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Ever wonder about the history of reverb? Reverb is one of the great guitar tone modifiers to add depth and character to out tone and can be found in a variety of onboard models (i.e. spring reverb) and in a variety of digital effects pedals.
To understand the history of reverb, let’s start from the beginning. The invention of artificial reverb in the late ’30s gave recording engineers the ability to control and shape the sounds of the spaces in which their instruments were being placed. This created a new way of making music that involved using natural room/hall ambience.
The technology that made artificial reverb possible was the invention of electronic circuits that could delay an electrical audio signal by a small and gradually changing amount. By introducing different levels of these time-delayed signals to a mixing board, engineers were able to simulate the complex echoes of natural reverberation. The first studio use of artificial room ambience are generally attributed to the RCA sound engineers who used it on radio broadcasts starting around 1935.
The “Reverberation” box was invented by Harvey Fletcher of Bell Laboratories (source). Fletcher’s talking car horn, still in use today, employed a series of speakers that created an electronically enhanced horn effect. This same system was then separated into phonograph cabinets that could be used, along with microphones, to enhance the sound of a singing performer. In 1939, RCA introduced an artificial reverb box called the “Spring Reverb”. This was just ahead of the opening of their New York studios which were charged with creating audio for radio programs being broadcast from Carnegie Hall.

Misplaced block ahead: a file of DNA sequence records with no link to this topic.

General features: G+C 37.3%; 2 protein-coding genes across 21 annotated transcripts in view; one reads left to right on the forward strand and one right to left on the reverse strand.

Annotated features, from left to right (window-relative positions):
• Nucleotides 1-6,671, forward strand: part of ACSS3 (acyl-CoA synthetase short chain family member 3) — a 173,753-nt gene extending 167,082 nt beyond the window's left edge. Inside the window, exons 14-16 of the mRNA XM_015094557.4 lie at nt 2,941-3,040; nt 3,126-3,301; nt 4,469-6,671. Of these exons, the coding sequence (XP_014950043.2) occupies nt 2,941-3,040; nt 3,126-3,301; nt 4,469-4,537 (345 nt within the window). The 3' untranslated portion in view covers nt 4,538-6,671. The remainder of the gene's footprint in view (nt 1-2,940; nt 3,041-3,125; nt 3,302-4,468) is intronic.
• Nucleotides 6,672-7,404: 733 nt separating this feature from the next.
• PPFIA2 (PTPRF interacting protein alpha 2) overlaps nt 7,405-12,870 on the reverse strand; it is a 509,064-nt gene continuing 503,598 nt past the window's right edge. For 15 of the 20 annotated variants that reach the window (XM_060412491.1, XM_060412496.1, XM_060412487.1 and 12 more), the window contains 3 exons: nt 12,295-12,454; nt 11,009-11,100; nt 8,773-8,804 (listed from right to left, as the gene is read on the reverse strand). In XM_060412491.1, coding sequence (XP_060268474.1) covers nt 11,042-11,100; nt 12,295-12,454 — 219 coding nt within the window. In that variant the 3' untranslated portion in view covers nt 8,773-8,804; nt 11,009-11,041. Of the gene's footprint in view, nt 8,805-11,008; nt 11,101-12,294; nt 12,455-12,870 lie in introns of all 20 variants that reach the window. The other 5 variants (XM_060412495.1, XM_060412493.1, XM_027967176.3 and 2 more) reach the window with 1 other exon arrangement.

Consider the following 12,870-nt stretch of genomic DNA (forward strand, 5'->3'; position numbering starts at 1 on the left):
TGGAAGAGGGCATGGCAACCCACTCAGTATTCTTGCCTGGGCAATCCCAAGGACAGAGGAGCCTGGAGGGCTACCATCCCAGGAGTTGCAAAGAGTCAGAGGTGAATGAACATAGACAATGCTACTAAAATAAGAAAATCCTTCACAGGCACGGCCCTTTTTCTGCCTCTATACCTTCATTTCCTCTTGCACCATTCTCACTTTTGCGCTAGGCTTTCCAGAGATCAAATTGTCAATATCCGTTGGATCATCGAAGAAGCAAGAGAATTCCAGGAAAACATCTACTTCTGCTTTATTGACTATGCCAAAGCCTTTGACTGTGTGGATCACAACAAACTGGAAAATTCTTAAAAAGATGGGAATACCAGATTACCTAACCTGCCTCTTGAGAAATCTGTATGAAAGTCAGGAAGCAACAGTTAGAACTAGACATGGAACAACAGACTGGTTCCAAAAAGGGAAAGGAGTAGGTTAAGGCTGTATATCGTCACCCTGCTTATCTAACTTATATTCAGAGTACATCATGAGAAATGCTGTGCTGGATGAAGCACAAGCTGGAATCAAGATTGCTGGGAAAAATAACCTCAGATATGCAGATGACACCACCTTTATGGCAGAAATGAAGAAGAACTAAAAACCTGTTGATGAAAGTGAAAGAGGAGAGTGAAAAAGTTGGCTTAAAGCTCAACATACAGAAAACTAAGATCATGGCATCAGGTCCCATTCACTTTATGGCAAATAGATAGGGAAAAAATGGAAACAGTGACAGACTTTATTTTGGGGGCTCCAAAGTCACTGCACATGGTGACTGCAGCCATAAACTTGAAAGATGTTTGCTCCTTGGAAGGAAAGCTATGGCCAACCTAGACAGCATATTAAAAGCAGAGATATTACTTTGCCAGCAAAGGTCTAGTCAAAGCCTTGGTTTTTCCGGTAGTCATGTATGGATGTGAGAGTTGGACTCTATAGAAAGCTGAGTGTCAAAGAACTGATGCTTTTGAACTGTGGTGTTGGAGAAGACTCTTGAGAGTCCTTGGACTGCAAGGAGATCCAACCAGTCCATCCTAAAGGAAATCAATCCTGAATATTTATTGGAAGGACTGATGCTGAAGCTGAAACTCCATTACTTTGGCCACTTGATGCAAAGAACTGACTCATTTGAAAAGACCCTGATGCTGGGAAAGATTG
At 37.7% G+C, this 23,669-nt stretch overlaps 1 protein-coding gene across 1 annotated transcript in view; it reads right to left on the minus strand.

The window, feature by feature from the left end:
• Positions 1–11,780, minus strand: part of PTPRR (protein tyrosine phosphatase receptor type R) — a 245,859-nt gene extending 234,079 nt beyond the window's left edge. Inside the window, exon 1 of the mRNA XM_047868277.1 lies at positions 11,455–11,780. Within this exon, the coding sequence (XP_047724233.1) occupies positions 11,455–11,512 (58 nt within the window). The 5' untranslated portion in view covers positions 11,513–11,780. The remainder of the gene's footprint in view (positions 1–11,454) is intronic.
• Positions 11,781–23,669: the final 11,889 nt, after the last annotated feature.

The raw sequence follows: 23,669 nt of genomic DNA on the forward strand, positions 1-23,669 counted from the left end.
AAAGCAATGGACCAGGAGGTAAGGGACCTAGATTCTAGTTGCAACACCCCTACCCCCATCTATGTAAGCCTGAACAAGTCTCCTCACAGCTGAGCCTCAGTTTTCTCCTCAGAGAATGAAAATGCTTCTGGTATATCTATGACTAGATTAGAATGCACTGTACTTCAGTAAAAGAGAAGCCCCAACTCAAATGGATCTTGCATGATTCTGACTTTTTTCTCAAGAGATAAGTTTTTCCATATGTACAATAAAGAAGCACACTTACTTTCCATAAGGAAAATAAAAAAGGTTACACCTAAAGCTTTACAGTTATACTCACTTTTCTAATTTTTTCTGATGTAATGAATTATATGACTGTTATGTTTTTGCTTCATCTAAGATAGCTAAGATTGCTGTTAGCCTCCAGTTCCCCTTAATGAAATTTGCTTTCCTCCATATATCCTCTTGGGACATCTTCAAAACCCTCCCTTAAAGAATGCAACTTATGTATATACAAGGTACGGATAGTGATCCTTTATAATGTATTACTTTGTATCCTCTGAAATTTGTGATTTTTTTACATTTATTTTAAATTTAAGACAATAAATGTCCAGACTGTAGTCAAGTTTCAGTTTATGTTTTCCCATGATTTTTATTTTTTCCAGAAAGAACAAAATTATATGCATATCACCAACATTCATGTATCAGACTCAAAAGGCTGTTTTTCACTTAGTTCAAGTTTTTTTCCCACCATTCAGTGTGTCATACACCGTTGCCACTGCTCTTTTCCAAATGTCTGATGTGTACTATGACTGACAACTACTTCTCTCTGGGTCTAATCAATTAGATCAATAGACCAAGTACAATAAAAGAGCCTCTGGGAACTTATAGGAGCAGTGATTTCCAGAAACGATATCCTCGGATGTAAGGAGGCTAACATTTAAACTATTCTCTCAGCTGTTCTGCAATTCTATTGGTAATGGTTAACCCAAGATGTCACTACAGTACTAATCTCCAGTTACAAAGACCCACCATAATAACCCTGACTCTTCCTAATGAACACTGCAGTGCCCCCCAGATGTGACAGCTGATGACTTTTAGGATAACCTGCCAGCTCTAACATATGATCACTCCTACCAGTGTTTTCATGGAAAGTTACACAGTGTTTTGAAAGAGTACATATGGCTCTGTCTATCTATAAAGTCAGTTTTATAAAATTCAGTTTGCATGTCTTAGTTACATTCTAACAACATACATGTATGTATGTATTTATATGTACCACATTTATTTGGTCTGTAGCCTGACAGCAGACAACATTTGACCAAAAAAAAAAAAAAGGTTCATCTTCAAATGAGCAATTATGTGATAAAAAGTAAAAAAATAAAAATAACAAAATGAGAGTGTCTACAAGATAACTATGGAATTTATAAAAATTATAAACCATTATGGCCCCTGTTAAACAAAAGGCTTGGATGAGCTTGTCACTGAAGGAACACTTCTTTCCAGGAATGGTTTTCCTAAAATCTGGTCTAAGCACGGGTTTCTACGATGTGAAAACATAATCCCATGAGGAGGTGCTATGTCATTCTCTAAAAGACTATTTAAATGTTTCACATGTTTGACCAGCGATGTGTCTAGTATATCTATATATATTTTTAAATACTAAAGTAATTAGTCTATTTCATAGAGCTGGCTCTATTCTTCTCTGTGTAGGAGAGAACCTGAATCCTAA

In 1945, Musitronics Corp. was founded, and it became the first company to successfully produce a reverb unit for guitar players. The Musitronics Corporation “MXR” Reverb pedal was released in 1969 and is still being manufactured today.
The Different Types of Reverb
To understand the history of reverb, let’s discuss the different types of reverb available. There are many different types of reverbs available on the market, but they all operate using the same basic principles.
Mechanical Reverb Types
Plate- Plate reverbs use a large metal plate that is suspended and struck to create the reverb effect. This type of simulator has a bright tone and is good for enhancing vocals and thin drums.
Spring- Spring reverbs use an electromechanical transducer (actuator) which moves a spring up and down in a metal container, creating vibrations that are then picked up by a pickup mounted on the top of the unit. This type of reverb has a very “boingy” sound and tends to be more colorful than other types of reverbs.
A great example of a mechanical spring reverb is like that on the Fender Princeton tube amp below.
Fender '65 Princeton Reverb 15-Watt 1x10-Inch Guitar Combo Amp
Digital Reverb Types
To continue our history of reverb, let’s move into digital reverb. The following are the most common types of digital reverbs:
Room- This type of reverb simulates the sound of a room or hall. It is usually characterized by its diffuse sound, short decay time, and lack of early reflections.
Gated- Gated reverbs were made popular by Peter Gabriel’s records of the early ’80s such as “Shock The Monkey”. They create a unique effect that sounds like a reverse reverb. A gated reverb has a very short decay time and then cuts off abruptly, which produces a stuttering effect that is then diffused by the natural reverberations of the space it was recorded in.
Instantaneous- The “instantaneous” type of reverb does not wait for full decay to occur before attenuating the sound. This gives the effect of a short, bright reverb that is ideal for percussion and electric guitar.